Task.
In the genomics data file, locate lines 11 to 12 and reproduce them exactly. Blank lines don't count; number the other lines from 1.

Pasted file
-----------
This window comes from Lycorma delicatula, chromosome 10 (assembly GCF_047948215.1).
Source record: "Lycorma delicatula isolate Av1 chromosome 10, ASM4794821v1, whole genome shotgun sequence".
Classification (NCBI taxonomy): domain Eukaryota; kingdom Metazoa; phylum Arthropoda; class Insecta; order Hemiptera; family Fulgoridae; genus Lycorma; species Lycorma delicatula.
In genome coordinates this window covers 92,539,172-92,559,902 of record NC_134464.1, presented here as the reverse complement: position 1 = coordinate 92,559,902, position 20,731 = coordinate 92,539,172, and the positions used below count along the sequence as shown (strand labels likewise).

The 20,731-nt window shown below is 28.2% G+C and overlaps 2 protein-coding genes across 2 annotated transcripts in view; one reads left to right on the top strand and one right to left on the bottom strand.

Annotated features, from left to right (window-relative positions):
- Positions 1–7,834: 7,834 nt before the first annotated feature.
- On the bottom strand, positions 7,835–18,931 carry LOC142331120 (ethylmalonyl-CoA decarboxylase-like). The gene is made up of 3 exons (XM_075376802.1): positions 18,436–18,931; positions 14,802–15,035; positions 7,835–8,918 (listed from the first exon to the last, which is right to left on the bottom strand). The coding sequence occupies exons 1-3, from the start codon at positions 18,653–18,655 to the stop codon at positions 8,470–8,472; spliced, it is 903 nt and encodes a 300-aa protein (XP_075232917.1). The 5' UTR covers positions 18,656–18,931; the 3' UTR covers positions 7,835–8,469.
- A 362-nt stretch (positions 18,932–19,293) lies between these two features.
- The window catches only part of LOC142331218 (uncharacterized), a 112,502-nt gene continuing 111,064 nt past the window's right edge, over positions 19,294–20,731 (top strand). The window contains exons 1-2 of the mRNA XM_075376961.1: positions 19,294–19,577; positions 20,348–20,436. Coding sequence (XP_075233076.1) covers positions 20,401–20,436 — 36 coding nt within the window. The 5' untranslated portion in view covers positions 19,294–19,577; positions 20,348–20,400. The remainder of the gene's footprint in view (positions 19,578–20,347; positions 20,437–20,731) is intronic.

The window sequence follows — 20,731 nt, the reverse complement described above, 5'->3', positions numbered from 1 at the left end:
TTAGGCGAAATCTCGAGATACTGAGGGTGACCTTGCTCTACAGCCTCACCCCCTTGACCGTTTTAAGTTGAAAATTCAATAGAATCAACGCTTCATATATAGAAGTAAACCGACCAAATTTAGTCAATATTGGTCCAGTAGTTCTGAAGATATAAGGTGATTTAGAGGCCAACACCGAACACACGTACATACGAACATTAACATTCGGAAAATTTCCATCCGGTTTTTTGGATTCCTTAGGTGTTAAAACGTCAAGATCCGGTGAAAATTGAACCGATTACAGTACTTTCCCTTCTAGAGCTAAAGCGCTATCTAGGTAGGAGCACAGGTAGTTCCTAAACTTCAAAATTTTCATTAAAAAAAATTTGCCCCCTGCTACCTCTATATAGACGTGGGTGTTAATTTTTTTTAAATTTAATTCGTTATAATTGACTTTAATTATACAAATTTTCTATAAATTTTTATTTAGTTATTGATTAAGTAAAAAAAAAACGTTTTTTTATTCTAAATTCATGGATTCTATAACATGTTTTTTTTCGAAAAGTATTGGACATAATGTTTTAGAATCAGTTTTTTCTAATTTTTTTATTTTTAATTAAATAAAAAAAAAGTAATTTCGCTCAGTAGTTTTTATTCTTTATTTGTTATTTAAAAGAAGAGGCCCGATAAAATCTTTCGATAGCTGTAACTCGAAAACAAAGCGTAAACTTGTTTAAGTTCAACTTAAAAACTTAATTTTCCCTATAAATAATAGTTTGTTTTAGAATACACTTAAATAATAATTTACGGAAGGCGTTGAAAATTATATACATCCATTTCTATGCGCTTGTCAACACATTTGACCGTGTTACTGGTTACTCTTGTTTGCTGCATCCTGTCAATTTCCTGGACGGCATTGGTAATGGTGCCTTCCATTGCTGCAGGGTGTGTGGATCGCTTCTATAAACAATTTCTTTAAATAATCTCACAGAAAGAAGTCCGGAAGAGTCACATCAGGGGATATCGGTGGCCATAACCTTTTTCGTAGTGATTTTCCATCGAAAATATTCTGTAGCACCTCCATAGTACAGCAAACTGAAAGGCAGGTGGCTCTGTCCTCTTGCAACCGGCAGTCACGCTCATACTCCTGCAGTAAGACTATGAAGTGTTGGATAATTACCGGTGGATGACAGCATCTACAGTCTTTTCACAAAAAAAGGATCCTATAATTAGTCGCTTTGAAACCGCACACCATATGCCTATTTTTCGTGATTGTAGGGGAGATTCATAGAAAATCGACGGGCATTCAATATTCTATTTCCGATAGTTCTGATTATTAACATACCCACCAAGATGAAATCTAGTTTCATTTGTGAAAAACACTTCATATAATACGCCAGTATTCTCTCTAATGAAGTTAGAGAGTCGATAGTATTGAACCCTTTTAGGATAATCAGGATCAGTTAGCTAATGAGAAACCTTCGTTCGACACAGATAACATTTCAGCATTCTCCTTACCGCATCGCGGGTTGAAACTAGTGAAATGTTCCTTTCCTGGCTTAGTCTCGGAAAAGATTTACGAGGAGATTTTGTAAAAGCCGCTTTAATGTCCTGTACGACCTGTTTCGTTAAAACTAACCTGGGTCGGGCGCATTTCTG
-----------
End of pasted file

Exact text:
The window sequence follows — 20,731 nt, the reverse complement described above, 5'->3', positions numbered from 1 at the left end:
TTAGGCGAAATCTCGAGATACTGAGGGTGACCTTGCTCTACAGCCTCACCCCCTTGACCGTTTTAAGTTGAAAATTCAATAGAATCAACGCTTCATATATAGAAGTAAACCGACCAAATTTAGTCAATATTGGTCCAGTAGTTCTGAAGATATAAGGTGATTTAGAGGCCAACACCGAACACACGTACATACGAACATTAACATTCGGAAAATTTCCATCCGGTTTTTTGGATTCCTTAGGTGTTAAAACGTCAAGATCCGGTGAAAATTGAACCGATTACAGTACTTTCCCTTCTAGAGCTAAAGCGCTATCTAGGTAGGAGCACAGGTAGTTCCTAAACTTCAAAATTTTCATTAAAAAAAATTTGCCCCCTGCTACCTCTATATAGACGTGGGTGTTAATTTTTTTTAAATTTAATTCGTTATAATTGACTTTAATTATACAAATTTTCTATAAATTTTTATTTAGTTATTGATTAAGTAAAAAAAAAACGTTTTTTTATTCTAAATTCATGGATTCTATAACATGTTTTTTTTCGAAAAGTATTGGACATAATGTTTTAGAATCAGTTTTTTCTAATTTTTTTATTTTTAATTAAATAAAAAAAAAGTAATTTCGCTCAGTAGTTTTTATTCTTTATTTGTTATTTAAAAGAAGAGGCCCGATAAAATCTTTCGATAGCTGTAACTCGAAAACAAAGCGTAAACTTGTTTAAGTTCAACTTAAAAACTTAATTTTCCCTATAAATAATAGTTTGTTTTAGAATACACTTAAATAATAATTTACGGAAGGCGTTGAAAATTATATACATCCATTTCTATGCGCTTGTCAACACATTTGACCGTGTTACTGGTTACTCTTGTTTGCTGCATCCTGTCAATTTCCTGGACGGCATTGGTAATGGTGCCTTCCATTGCTGCAGGGTGTGTGGATCGCTTCTATAAACAATTTCTTTAAATAATCTCACAGAAAGAAGTCCGGAAGAGTCACATCAGGGGATATCGGTGGCCATAACCTTTTTCGTAGTGATTTTCCATCGAAAATATTCTGTAGCACCTCCATAGTACAGCAAACTGAAAGGCAGGTGGCTCTGTCCTCTTGCAACCGGCAGTCACGCTCATACTCCTGCAGTAAGACTATGAAGTGTTGGATAATTACCGGTGGATGACAGCATCTACAGTCTTTTCACAAAAAAAGGATCCTATAATTAGTCGCTTTGAAACCGCACACCATATGCCTATTTTTCGTGATTGTAGGGGAGATTCATAGAAAATCGACGGGCATTCAATATTCTATTTCCGATAGTTCTGATTATTAACATACCCACCAAGATGAAATCTAGTTTCATTTGTGAAAAACACTTCATATAATACGCCAGTATTCTCTCTAATGAAGTTAGAGAGTCGATAGTATTGAACCCTTTTAGGATAATCAGGATCAGTTAGCTAATGAGAAACCTTCGTTCGACACAGATAACATTTCAGCATTCTCCTTACCGCATCGCGGGTTGAAACTAGTGAAATGTTCCTTTCCTGGCTTAGTCTCGGAAAAGATTTACGAGGAGATTTTGTAAAAGCCGCTTTAATGTCCTGTACGACCTGTTTCGTTAAAACTAACCTGGGTCGGGCGCATTTCTG